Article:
Gold Hits Record High, Silver Soars, Stocks End Mixed

by on November 3, 2009 · 0 comments

Bullion update ...New York gold futures surged to a new all-time high Tuesday as news hit the streets that the IMF sold 200 metric tons of gold to the Reserve Bank of India. Platinum rose as well, while silver soared to reach back above $17 an ounce. In other markets, crude oil ended higher and US stocks closed mixed.

New York precious metal figures follow:

  • Silver for December delivery surged 74 cents, or 4.5 percent, to $17.180 an ounce. It ranged from $16.245 to $17.35.

  • Gold for December delivery jumped $30.90, or 2.9 percent, to $1,084.90 an ounce. The yellow metal ranged from $1,055.50 to $1,088.50.

  • January platinum rose $18.10, or 1.4 percent, to $1,356.20 an ounce.

Notable bullion quotes of the day follow:


"The reason for the gold move today is mostly India’s purchase," Doug Keller, managing director at Binary Research, a commodities research firm, said on

"There seems to be consensus among the central banks that it’s better to cut down on currency holdings and diversify into assets like gold, which has upside potential," Krishna Reddy, a precious metal analyst at Way2Wealth Commodities Pvt. was quoted on "The Reserve Bank of India gold purchase is a clear reflection of this belief."

"The early morning hours brought a different set of conditions to the markets, inasmuch as the US dollar rose sharply on the trade-weighted index -gaining as much as 0.53 and touching the 76.75 level- but gold refused to give up," wrote Jon Nadler, senior analyst at Kitco Metals, Inc. The offset factor? News that the IMF managed to find a buyer for about half of the 403 tonnes of gold it needs to sell in order to meet funding shortfalls." [Click to read Nadler’s full commentary.]


In PM London bullion, the benchmark gold price was fixed earlier in the day to $1,061.00 an ounce, which was a loss of $1.00 from Monday’s PM price. Silver was set back 23 cents to $16.350 an ounce. Platinum was fixed $5.00 lower to $1,325.00 an ounce.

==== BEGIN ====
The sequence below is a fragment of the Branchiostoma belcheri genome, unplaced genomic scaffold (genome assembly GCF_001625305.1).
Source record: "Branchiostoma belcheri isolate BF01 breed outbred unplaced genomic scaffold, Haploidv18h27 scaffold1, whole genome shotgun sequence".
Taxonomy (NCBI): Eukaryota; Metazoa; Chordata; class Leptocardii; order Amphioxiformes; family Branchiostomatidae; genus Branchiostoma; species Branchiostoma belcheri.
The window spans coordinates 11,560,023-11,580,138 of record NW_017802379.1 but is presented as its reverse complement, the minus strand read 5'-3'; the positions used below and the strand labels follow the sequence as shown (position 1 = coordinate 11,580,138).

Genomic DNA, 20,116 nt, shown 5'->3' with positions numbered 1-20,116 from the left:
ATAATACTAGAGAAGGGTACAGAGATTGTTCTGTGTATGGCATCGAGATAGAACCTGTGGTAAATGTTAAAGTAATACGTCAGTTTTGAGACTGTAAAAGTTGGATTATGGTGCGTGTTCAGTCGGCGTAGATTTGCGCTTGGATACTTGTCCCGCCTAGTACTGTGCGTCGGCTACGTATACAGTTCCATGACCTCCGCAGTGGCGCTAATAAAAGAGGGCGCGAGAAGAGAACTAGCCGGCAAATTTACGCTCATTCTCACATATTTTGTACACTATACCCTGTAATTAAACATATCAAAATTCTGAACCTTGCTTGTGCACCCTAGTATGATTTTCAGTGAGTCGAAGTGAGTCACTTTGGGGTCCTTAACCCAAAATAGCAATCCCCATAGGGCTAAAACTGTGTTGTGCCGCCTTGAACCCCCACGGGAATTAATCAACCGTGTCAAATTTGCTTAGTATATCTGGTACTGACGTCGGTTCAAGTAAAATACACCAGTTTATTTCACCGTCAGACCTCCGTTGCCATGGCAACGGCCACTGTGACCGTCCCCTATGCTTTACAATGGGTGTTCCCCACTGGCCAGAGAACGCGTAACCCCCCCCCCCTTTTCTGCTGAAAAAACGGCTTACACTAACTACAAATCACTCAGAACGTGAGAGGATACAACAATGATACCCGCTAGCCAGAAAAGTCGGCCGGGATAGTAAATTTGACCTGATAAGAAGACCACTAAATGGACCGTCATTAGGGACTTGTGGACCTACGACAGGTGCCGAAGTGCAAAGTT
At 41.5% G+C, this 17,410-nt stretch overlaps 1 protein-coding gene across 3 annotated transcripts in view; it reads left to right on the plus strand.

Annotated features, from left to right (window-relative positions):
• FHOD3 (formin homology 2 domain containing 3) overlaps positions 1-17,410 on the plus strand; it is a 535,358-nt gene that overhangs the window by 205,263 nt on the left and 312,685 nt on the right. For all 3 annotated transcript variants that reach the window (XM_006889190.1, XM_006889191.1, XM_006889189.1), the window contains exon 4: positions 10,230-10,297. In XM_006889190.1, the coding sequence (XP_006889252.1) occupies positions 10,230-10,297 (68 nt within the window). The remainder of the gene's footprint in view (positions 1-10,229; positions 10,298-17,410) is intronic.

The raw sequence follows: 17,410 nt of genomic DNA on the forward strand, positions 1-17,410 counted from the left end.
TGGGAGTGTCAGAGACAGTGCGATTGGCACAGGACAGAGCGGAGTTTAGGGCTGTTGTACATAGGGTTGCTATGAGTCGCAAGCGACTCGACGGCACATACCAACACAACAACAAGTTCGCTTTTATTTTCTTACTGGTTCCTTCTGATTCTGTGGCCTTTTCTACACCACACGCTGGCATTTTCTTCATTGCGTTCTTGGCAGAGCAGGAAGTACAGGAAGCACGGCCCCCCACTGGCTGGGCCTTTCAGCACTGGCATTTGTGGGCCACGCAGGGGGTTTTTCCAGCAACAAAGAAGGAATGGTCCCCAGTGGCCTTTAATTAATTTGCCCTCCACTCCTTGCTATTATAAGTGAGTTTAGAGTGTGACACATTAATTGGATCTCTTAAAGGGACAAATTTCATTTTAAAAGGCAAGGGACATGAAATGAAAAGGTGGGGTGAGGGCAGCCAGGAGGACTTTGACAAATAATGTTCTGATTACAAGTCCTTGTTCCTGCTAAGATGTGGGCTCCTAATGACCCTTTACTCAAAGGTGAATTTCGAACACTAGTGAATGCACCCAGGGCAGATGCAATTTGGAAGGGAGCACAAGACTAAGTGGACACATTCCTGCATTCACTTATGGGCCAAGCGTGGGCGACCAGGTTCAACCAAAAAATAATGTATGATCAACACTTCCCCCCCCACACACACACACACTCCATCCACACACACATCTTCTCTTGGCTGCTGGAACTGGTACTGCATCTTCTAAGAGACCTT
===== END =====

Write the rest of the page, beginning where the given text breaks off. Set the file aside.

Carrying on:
Gold, considered a hedge during times of high inflation and economic uncertainty, tends to follow oil and move opposite to the U.S. dollar. A rising greenback makes dollar-denominated commodities, like bullion, more expensive for holders of other world currencies.

Oil and gasoline prices

Oil prices climbed "as data showing rising orders for manufactured goods boosted hopes for a recovery in fuel demand," wrote Polya Lesova and Moming Zhou of

New York crude-oil for December delivery climbed 93 cents, or 1.2 percent to $79.06 a barrel.

The national average for unleaded gasoline fell a half penny to $2.686 a gallon, according to AAA fuel data. The price is 1.1 cents higher than last week, 22.5 cents more than a month back, and 27.1 cents higher than a year ago.

U.S. Stocks

U.S. stocks closed mixed "as investors mulled improved auto sales, surging commodity prices and Warren Buffett’s buyout of railroad Burlington Northern Santa Fe," wrote Alexandra Twin, senior writer for


"When you look at the fundamentals out into 2010, it’s still a mixed bag anyway you look at it. And, you have some people that have done so well for nine months, they’re just backing away," Peter Tuz, president of chase investment counsel was quoted on